In 1838, Turner A. Davis moves to Greene (his first wife must have died) and marries young Martha Ann Holbrook . In 1839, he buys E 1/2 of SE 1/4 Sec 30 T22 R5 and W 1/2 SW 1/4 Sec 29 T 22 R5 from Chandlers. (Deeds in Direct Deed Record Books: K, 922 - Turner A., 463. Martha Ann dies very soon after the marriage. In 1842, Turner marries John Arrington’s widow, Eliza Jane Cherry Arrington.

At this same exact time (Jan 22 1839), Tabitha Davis also buys SE 1/4 SW 1/4 Sec 30 T22 R5 from Holstons. (Deeds Book I, Greene). The deeds are recorded on the same day and are entered in the deed book side by side. Gabriel Davis (was this Washington or P?) buys land in sec 20 R1.

In the 1840 census for Greene , there is a T.A. Davis listed; I’m betting it’s Turner A. on page 125 (The entry shows 1 boy under 5/ 2 under 10/ 1 person between 20 -30, one between 40-50 (Turner is, by this time, 39-40). One girl under 5, 2 under 10, a woman of 20 - 30. In his 1844 probate (he died of pneumonia, contracted on a winter trip into Greensborough. He was, by the way, a Methodist – the religion of the Anderson family since way back) – in his probate, as I was saying, are listed the following heirs: James Thomas Davis, Charlotte Virginia Davis, Beatrice Davis, Martha Ann Davis, Bertie Turner Davis (daughter of Betsey (Elizabeth) Jane Cherry Arrington Davis) and an infant, name unknown to the clerk. We do not hear about the infant after this – no younger child shows up in subsequent census, so I imagine that little child did not live long. He may have had some of the Arrington children living with him also at the time of the 1840 census? no - too early for that. William Davis’ kids, of whom Turner was guardian, were in their twenties and thirties by this time.

On the same page (125) is an Orrin Davis who, we find on the 1850 census , lists a son named Chesley. His place of origin, however, is North Carolina. The question is, given proximity and the child named Chesley – is this more extended family? Don’t I wish I knew all these stories? On page 111 is Tabitha Davis, and with her are listed Edmund Caldwell and Margaret Caldwell – Edmund being her son-in-law, the one who married Nancy N Davis. In Sumpter County, I don’t find Samuel, even though I know he is married and living there. But I do find Littleberry, Chesley of Abbeville’s son. By 1840, Littleberry and Gabriel Washington Davis, sons of Chesley Davis of Abbeville, have moved to Greene or Sumter. And Samuel, if this is the Samuel who is Chesley’s son.

On October 31st of that year, Turner A. makes out a deed to his sister, Nancy N. Calwell, a gift of land that is very clearly not to fall into the hands of her husband or his creditors. Turner A. mentions specifically her sons, John S. Calwell and Washington J. Calwell and her husband Edmund Calwell. (Pg 922, Greene county).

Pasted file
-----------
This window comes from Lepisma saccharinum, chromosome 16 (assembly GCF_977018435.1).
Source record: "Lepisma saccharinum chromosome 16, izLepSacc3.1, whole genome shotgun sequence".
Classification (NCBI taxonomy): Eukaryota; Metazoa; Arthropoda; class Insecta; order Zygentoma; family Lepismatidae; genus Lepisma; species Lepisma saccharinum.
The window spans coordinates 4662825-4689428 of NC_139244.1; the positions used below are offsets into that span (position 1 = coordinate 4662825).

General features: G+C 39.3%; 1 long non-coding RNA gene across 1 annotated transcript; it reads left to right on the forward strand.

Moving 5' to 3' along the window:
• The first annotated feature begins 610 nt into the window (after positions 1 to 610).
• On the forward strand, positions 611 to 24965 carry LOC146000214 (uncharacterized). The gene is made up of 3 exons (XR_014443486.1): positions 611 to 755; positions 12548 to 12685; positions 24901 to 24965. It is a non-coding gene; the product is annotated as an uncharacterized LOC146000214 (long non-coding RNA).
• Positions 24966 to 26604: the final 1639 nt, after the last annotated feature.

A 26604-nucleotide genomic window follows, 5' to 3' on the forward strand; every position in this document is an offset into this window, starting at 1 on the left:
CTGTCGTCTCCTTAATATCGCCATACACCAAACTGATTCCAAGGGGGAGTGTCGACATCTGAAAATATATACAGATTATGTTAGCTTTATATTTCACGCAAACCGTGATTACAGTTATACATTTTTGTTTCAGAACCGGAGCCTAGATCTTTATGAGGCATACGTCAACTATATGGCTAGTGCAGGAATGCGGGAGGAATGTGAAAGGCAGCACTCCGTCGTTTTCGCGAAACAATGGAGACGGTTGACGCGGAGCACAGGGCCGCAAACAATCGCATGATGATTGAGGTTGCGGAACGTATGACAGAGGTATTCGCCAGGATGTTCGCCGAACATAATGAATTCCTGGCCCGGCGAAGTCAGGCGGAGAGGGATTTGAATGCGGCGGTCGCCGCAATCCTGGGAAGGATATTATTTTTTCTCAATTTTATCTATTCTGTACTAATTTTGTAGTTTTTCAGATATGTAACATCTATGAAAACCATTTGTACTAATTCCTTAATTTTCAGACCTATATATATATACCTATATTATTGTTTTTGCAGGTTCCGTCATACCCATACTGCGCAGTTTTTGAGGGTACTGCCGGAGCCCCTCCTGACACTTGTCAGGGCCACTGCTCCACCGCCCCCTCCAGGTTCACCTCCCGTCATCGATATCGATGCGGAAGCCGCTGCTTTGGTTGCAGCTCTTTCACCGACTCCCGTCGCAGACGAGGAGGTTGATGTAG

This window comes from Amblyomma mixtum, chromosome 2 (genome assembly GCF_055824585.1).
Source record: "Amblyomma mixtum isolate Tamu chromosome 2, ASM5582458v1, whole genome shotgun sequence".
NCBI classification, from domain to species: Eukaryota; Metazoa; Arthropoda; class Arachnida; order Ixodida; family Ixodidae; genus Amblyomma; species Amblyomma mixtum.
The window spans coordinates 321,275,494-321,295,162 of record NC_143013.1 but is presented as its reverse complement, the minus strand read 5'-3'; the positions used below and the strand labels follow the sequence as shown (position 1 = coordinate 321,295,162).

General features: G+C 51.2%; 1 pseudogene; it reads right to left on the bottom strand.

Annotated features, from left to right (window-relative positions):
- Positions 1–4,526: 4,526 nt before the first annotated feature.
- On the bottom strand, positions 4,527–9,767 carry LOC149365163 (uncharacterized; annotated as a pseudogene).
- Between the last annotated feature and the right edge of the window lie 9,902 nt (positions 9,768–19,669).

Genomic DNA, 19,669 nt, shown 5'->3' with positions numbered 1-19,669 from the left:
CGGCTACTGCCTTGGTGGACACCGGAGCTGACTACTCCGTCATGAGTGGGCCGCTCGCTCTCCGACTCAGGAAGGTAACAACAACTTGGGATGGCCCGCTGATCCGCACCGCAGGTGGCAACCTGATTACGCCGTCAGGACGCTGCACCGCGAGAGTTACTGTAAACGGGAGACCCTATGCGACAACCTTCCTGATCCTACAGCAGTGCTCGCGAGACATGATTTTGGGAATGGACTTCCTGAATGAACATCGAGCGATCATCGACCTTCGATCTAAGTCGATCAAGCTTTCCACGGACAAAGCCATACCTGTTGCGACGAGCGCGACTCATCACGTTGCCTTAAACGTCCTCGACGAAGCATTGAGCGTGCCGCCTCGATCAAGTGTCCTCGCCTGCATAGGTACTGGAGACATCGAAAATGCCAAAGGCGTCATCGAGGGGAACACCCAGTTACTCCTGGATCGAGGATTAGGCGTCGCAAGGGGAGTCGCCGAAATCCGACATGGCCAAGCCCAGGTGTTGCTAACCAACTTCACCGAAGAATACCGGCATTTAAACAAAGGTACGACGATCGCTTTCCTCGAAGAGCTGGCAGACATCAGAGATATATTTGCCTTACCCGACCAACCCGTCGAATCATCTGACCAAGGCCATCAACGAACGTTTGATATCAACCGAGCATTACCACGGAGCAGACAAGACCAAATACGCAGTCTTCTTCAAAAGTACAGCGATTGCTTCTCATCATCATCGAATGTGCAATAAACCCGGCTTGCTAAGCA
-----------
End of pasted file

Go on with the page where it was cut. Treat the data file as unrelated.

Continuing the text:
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When Turner A. dies, his property doesn’t satisfy his debts. We sent for pages of his probate packet, file 675.

In the packet, we find that Turner A. Davis has the following surviving heirs:
Elizabeth Davis, widow
James Thomas Davis
Beatrice Davis
Charlotte Virginia Davis
Mary Ann Davis (she would be the one child under five on the census, and I’m guessing she was Martha Ann Holbrook Davis’ child)
Elizabeth Turner Davis and
an infant, name unknown. All under 21 years.

Betsy Jane Cherry Arrington Davis marries Raines P. Travis after Turner’s death.

In the Probate (pg 347-349 Vol H) the following people have claims:
Gabriel P Davis (William Davis’ son)
James Avery (There’s a link here with South Carolina that I haven’t yet worked out).
Nancy N. Calwell (Turner’s sister)
Sarah L. Davis (William Davis’ daughter)
Margaret Davis (Don’t know who this person is)

Meanwhile, back in Abbeville, there is a farmer named Turner G. Davis. He was born in 1821, and his name is very interesting. I know nothing about him, but I can’t help but wonder if he might not be Turner A.’s son? Or a cousin? He has a son Asa and one named Gabriel – there’s the name Gabriel again.

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Here is a transcription of Gabriel Washington Davis’ (Chesley’s son; I believe Turner A.’s cousin, maybe?) Bible entry, October 22, 1879:

God has permitted me to live to see my seventy second birthday. I regret that I have done so little to advance the kingdom of my blessed master.


Our first parents emigrated from Wales, and was among the early settlers of Virginia. My line of the family early emigrated to South Carolina, settled in Newberry and Edgefield Countys [sic]; my grandfathers name as well as I know was Thomas Davis; my fathers was Chesley Davis; he was about grown at the close of the Revolution war and later became an eminant [sic always] minister of the Gospel; the writer of this was borned in Edgefield, raised mostly in Abbeville District or county; Emmigrated to Green County, Ala. In 1830; then to Madison Co Miss in 1844; where I now live at this writing.